Thomas More was an English lawyer, social philosopher, author, statesman and noted Renaissance humanist.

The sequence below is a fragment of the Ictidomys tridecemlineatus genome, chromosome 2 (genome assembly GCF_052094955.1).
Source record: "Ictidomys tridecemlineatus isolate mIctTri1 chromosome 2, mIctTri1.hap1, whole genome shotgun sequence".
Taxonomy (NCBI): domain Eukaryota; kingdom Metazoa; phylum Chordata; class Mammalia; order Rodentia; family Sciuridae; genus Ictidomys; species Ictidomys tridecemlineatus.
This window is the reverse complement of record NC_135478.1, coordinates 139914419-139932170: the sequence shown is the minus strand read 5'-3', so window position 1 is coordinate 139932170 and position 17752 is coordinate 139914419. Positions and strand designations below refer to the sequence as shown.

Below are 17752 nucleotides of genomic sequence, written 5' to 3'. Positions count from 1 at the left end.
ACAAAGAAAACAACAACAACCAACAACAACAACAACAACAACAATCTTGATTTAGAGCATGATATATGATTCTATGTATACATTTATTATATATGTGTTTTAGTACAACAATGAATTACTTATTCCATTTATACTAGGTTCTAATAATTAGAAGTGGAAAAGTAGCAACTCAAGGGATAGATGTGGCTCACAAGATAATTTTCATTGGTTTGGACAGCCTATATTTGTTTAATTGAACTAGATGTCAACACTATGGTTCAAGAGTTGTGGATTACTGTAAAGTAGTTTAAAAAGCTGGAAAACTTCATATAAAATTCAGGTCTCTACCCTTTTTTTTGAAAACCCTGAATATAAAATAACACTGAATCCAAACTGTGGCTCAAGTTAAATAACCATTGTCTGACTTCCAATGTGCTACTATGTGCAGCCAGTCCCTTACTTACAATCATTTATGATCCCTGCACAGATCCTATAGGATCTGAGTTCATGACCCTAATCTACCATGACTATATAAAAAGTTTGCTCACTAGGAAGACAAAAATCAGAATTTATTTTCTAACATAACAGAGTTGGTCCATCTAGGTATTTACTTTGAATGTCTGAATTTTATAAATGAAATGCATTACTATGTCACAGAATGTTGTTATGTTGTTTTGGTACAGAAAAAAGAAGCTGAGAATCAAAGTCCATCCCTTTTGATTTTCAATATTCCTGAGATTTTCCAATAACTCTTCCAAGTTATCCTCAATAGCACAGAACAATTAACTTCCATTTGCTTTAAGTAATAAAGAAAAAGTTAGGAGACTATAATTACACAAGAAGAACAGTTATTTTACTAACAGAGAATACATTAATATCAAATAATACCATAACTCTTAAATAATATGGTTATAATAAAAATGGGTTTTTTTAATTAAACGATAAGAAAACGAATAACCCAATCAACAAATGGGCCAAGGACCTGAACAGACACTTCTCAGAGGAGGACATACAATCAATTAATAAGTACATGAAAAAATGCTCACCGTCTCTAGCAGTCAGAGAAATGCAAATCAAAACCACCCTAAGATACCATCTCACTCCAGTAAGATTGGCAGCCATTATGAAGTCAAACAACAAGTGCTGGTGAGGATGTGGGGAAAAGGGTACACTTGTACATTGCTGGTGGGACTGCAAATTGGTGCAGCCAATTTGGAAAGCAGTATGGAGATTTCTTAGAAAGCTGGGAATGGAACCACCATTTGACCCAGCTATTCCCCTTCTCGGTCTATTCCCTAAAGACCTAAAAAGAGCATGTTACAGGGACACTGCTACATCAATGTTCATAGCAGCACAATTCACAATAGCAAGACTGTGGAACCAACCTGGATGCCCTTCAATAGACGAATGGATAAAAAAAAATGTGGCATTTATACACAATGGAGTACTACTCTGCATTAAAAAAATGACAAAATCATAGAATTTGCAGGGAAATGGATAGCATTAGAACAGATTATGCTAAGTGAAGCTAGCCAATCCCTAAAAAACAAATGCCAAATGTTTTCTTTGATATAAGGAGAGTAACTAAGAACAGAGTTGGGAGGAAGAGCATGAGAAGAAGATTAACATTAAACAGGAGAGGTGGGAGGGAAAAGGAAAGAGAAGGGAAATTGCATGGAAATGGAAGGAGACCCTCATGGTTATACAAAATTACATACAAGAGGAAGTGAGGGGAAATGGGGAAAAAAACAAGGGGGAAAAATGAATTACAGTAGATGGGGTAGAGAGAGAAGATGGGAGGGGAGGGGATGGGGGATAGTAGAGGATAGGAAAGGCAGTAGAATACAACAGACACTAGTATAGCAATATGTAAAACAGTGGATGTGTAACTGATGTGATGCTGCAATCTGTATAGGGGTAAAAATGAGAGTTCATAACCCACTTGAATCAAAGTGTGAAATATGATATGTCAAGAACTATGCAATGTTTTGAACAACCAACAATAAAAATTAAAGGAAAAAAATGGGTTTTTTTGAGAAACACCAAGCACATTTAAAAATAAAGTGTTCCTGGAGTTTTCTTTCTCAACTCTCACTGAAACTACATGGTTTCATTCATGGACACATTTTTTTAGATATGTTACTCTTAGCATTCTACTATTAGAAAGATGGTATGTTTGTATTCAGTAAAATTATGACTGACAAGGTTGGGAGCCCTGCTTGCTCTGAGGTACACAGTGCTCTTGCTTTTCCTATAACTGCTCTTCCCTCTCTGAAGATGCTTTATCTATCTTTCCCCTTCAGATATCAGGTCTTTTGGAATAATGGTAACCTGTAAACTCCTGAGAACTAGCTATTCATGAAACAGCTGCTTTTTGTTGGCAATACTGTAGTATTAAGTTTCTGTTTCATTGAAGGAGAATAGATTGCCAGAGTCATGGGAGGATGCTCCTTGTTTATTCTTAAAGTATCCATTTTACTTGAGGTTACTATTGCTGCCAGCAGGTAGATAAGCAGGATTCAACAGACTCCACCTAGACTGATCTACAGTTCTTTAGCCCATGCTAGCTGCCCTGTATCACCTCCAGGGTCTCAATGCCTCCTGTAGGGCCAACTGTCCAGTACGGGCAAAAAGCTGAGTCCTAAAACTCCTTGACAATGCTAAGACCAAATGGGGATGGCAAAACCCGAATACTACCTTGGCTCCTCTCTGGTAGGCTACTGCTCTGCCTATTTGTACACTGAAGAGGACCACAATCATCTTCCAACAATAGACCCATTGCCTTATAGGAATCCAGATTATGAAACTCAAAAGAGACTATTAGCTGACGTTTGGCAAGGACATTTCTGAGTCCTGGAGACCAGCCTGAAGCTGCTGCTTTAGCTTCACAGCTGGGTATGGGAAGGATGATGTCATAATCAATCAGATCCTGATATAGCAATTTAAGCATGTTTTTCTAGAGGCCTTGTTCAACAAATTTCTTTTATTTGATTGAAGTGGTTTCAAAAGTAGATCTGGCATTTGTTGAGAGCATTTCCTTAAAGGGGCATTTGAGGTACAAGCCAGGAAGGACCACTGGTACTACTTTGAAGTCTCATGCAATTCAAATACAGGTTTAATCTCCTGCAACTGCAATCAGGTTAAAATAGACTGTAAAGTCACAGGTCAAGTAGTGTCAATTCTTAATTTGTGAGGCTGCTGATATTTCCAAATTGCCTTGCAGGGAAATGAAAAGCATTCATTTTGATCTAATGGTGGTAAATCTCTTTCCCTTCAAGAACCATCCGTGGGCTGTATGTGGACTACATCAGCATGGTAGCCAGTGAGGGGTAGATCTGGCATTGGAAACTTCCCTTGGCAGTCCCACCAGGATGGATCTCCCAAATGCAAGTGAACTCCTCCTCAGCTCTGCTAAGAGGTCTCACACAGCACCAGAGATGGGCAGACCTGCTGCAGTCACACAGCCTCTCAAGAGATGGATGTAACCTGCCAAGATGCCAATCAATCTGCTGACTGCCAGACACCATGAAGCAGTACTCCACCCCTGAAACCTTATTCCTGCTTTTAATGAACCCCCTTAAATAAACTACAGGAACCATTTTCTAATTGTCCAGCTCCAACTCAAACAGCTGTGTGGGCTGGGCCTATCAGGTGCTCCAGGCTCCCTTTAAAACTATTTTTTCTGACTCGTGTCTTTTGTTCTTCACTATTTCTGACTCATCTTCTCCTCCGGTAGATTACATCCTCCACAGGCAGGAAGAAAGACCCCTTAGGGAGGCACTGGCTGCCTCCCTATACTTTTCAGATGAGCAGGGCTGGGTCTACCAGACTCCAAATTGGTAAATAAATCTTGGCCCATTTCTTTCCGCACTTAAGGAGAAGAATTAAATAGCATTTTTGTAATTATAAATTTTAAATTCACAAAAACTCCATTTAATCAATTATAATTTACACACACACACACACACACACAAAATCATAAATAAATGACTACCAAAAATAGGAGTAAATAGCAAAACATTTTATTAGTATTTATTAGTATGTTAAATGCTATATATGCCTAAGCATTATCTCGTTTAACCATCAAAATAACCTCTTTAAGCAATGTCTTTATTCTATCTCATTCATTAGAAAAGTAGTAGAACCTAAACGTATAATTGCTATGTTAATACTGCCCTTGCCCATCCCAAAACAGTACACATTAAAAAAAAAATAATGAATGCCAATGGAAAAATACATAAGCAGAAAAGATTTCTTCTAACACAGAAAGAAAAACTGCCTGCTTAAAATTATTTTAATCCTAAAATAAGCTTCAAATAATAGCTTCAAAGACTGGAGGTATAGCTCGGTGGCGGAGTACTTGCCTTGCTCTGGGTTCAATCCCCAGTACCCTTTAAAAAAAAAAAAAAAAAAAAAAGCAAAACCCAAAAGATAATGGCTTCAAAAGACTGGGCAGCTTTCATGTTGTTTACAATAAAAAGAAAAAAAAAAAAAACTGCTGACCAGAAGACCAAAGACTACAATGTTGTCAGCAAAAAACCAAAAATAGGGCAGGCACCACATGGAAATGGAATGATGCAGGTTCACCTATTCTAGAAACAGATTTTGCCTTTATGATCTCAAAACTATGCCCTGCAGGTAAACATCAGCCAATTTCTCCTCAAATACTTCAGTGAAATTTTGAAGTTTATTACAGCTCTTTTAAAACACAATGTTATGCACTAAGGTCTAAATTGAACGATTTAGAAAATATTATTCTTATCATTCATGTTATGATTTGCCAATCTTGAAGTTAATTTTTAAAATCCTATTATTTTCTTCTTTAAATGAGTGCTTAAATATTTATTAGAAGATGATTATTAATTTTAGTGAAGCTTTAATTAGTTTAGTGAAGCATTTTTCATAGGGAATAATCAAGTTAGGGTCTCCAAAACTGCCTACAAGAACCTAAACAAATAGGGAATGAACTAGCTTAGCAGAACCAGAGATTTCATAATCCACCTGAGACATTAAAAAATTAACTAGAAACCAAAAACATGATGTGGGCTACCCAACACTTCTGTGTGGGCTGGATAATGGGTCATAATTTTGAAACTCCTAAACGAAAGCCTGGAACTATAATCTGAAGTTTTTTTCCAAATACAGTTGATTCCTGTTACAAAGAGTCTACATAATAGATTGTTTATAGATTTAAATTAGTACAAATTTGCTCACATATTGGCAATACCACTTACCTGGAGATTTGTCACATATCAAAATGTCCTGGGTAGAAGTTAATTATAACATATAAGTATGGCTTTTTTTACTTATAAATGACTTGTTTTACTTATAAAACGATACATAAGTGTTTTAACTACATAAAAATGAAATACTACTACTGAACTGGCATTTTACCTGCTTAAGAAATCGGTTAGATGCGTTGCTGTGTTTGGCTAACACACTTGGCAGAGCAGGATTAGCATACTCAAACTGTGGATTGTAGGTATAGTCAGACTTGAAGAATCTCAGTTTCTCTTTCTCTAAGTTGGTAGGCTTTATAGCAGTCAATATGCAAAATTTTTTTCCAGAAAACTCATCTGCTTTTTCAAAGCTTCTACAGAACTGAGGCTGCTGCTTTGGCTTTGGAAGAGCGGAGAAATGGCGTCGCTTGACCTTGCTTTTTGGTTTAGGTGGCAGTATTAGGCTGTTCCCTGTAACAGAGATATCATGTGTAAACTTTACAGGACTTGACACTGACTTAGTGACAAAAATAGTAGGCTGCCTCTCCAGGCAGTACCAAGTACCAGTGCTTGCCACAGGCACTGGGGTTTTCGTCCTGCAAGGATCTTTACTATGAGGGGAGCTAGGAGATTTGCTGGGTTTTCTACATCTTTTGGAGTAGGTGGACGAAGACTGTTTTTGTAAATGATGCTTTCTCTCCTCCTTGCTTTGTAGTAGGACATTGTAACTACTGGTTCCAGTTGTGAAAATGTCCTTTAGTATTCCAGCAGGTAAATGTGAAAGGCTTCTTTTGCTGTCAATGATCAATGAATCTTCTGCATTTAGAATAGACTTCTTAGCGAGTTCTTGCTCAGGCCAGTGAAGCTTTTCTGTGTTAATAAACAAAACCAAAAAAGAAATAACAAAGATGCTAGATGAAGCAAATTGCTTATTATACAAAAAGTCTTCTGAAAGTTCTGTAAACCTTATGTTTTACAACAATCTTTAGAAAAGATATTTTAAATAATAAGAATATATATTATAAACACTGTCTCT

The Sadness of Christ The Sadness, the Weariness, the Fear, and the Prayer of Christ Before He Was Taken Prisoner. Matthew 26, Mark 14, Luke 22, John 18. "When Jesus had said these things, they recited the hymn and went out to the Mount of Olives."1 Though He had spoken at length about holiness during the supper with His apostles, nevertheless He finished His discourses with a hymn when He was ready to leave. Alas, how different we are from Christ, though we call ourselves Christians: our conversation during meals is not only meaningless and inconsequential (and even for such negligence Christ warned us that we will have to render an accounting)2 but often our table talk is also vicious, and then finally, when we are bloated with food and drink, we leave the table without giving thanks to God for the banquets He has bestowed upon us, with never a thought for the gratitude we owe Him. [Paul of Saint Mary, Archbishop of] Burgos,3 a learned, holy man, and an outstanding investigator of sacred subjects, gives some convincing arguments to show that the hymn which Christ at that time recited with His apostles consisted of those six psalms which, taken together, are called by the Jews "The Great Alleluia"--namely Psalm 112 and the five following it. For from very ancient times the Jews have followed the custom of reciting these six psalms, under the name "Great Alleluia," as a prayer of thanksgiving at the Passover and certain other principal feasts, and even now they still go through the same hymn on the same feastdays. But as for us, though we used to say different hymns of thanksgiving and benediction at meals according to the different times of the year, each hymn suited to its season, we have now permitted almost all of them to fall out of use, and we rest content with saying two or three words, no matter what, before going away, and even those few words we mumble merely for form''s sake, muttering through our yawns. "They went out to the Mount of Olives," not to bed. The prophet says, "I arose in the middle of the night to pay homage to you,"4 but Christ did not even lie down in bed. But as for us, I wish we could truly apply to ourselves even this text: "I thought of you as I lay in my bed."5 Moreover, it was not yet summer when Christ left the supper and went over to the mount. For it was not that much beyond the vernal equinox, and that the night was cold is clearly shown by the fact that the servants were warming themselves around charcoal fires in the courtyard of the high priest.6 But this was not the first time that Christ had done this, as the evangelist clearly testifies when he says "as He customarily did."7 He went up a mountain to pray, teaching us by this sign that, when we prepare ourselves to pray, we must lift up our minds from the bustling confusion of human concerns to the contemplation of heavenly things. Mount Olivet itself also has a mysterious significance, planted as it was with olive trees. For the olive branch was generally used as a symbol of peace, which Christ came to establish between God and man after their long alienation. Moreover, the oil which is produced from the olive represents the anointing by the Spirit, for Christ came and then returned to His Father in order to send the Holy Spirit upon the disciples so that His anointing might then teach them what they would not have been able to bear had it been told them only a short time before.8 "Across the stream Cedron to the outlying estate named Gethsemane."9 The stream Cedron lies between the city of Jerusalem and the Mount of Olives, and the word "Cedron" in Hebrew means "sadness." The name "Gethsemane" in Hebrew means "most fertile valley" or "valley of olives." And so there is no reason for us to attribute it merely to chance that the evangelists recorded these place-names so carefully. For if that were the case, once they had reported that He went to the Mount of Olives, they would have considered that they had said quite enough, if it were not that God had veiled under these place-names some mysterious meanings which attentive men, with the help of the Holy Spirit, would try to uncover because the names were mentioned. And so, since not a single syllable can be thought inconsequential in a composition which was dictated by the Holy Spirit as the apostles wrote it, and since not a sparrow falls to the earth without God''s direction,10 I cannot think either that the evangelists mentioned those names accidentally or that the Jews assigned them to the places (whatever they themselves intended when they named them) without a secret plan (though unknown to the Jews themselves) of the Holy Spirit, who concealed in these names a store of sacred mysteries to be ferreted out sometime later. But since "Cedron" means "sadness," and also "blackness," and since this same word is the name not only of the stream mentioned by the evangelists but also (as is sufficiently established) of the valley through which the stream flows and which separates the city from the estate Gethsemane, these names (if their effect is not blocked by our drowsiness) remind us that while we are exiled from the Lord (as the apostle says)11 we must surely cross over, before we come to the fruitful Mount of Olives and the pleasant estate of Gethsemane, an estate which is not gloomy and ugly to look at but most fertile in every sort of joy, we must (I say) cross over the valley and stream of Cedron, a valley of tears and a stream of sadness whose waves can wash away the blackness and filth of our sins. But if we get so weary of pain and grief that we perversely attempt to change this world, this place of labor and penance, into a joyful haven of rest, if we seek heaven on earth, we cut ourselves off forever from true happiness, and will drown ourselves in penance when it is too late to do any good and in unbearable, unending tribulations as well. This, then, is the very salutary lesson contained in these placenames, so fittingly chosen are they. But as the words of holy scripture are not tied to one sense only but rather are teeming with various mysterious meanings, these place-names harmonize with the immediate context of Christ''s passion very well, as if for that reason alone God''s eternal providence had seen to it that these places should long beforehand have been designated by such names as would prove to be, some centuries later, preordained tokens of His passion, as the comparison of His deeds with the names would show. For, since "Cedron" means "blackened," does it not seem to recall that prediction of the prophet that Christ would work out His glory by means of inglorious torment, that He would be disfigured by dark bruises, gore, spittle, and dirt?--"There is nothing beautiful or handsome about his face."12 Then, too, the meaning of the stream He crossed--"sad"--was far from irrelevant as He Himself testified when He said, "My soul is sad unto death."13 "And His disciples also followed Him."14 That is, the eleven who had remained followed Him. As for the twelfth, the devil entered into him after the morsel and made off with him,15 so that he did not follow the master as a disciple but pursued Him as a traitor, and bore out only too well what Christ said: "He who is not with me is against me."16 Against Christ he certainly was, since, at that very moment, he was preparing to spring his trap for Him, while the other disciples were following after Him to pray. Let us follow after Christ and pray to the Father together with Him. Let us not emulate Judas by departing from Christ, after partaking of His favors and dining excellently with Him, lest we should bear out that prophecy: "If you saw a thief you ran away with him."17 "Judas, who betrayed Him, also knew the place, because Jesus frequently went there with His disciples."18 Once again the evangelists take advantage of mentioning the betrayer to emphasize for us, and to recommend to us by such emphasis, Christ''s holy custom of going together with His disciples to that place in order to pray. For if He had gone there only on some nights and not frequently, the betrayer would not have been so completely convinced he would find our Lord there that he could afford to bring the servants of the high priest and a Roman cohort there as if everything had been definitely arranged, for if they had found that it was not arranged, they would have thought he was playing a practical joke on them and would not have let him get away with it unscathed. Now where are those people who think they are men of stature, who are proud of themselves as if they had done something fine, if sometimes, on the vigil of a special feast, they either continue their prayers a little longer into the night or get up earlier for their morning prayers? Our Savior Christ had the habit of spending whole nights without sleep in order to pray. Where are those who called Him a glutton for food and wine because He did not refuse to go to the banquets of the publicans and did not think it beneath Him to attend the celebrations of sinful men?19 Where are those who thought that, by comparison with the strict regimen of the pharisees, His morals were hardly better than those of the common rabble? But while these gloomy hypocrites were praying on the corners of the main thoroughfares so that they might be seen by men, He was eating lunch with sinners, calmly and kindly helping them to reform their lives. On the other hand, He used to spend the night praying under the open sky20 while the hypocritical pharisee was snoring away in his soft bed. How I wish that those of us who are prevented by our own laziness from imitating the illustrious example of our Savior might at least be willing to call to mind His all-ni